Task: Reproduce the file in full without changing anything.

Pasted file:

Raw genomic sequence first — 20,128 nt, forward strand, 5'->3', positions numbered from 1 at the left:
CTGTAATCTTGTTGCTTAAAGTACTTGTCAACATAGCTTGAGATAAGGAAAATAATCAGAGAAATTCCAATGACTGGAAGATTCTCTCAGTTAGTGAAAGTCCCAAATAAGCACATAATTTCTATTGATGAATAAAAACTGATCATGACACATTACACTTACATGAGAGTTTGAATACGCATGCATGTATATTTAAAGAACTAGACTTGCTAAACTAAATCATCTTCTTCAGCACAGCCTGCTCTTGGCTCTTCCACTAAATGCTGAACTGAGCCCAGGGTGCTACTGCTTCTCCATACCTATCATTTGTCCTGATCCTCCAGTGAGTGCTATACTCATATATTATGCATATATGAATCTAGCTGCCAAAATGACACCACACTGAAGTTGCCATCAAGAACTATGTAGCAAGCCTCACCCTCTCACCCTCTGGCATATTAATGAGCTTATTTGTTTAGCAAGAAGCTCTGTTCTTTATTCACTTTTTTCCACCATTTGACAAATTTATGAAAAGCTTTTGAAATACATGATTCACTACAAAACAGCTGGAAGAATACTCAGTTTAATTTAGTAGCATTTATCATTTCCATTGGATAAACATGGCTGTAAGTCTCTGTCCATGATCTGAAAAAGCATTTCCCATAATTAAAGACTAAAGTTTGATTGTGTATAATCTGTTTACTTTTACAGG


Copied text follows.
Raw genomic sequence first — 20,128 nt, forward strand, 5'->3', positions numbered from 1 at the left:
CTGTAATCTTGTTGCTTAAAGTACTTGTCAACATAGCTTGAGATAAGGAAAATAATCAGAGAAATTCCAATGACTGGAAGATTCTCTCAGTTAGTGAAAGTCCCAAATAAGCACATAATTTCTATTGATGAATAAAAACTGATCATGACACATTACACTTACATGAGAGTTTGAATACGCATGCATGTATATTTAAAGAACTAGACTTGCTAAACTAAATCATCTTCTTCAGCACAGCCTGCTCTTGGCTCTTCCACTAAATGCTGAACTGAGCCCAGGGTGCTACTGCTTCTCCATACCTATCATTTGTCCTGATCCTCCAGTGAGTGCTATACTCATATATTATGCATATATGAATCTAGCTGCCAAAATGACACCACACTGAAGTTGCCATCAAGAACTATGTAGCAAGCCTCACCCTCTCACCCTCTGGCATATTAATGAGCTTATTTGTTTAGCAAGAAGCTCTGTTCTTTATTCACTTTTTTCCACCATTTGACAAATTTATGAAAAGCTTTTGAAATACATGATTCACTACAAAACAGCTGGAAGAATACTCAGTTTAATTTAGTAGCATTTATCATTTCCATTGGATAAACATGGCTGTAAGTCTCTGTCCATGATCTGAAAAAGCATTTCCCATAATTAAAGACTAAAGTTTGATTGTGTATAATCTGTTTACTTTTACAGG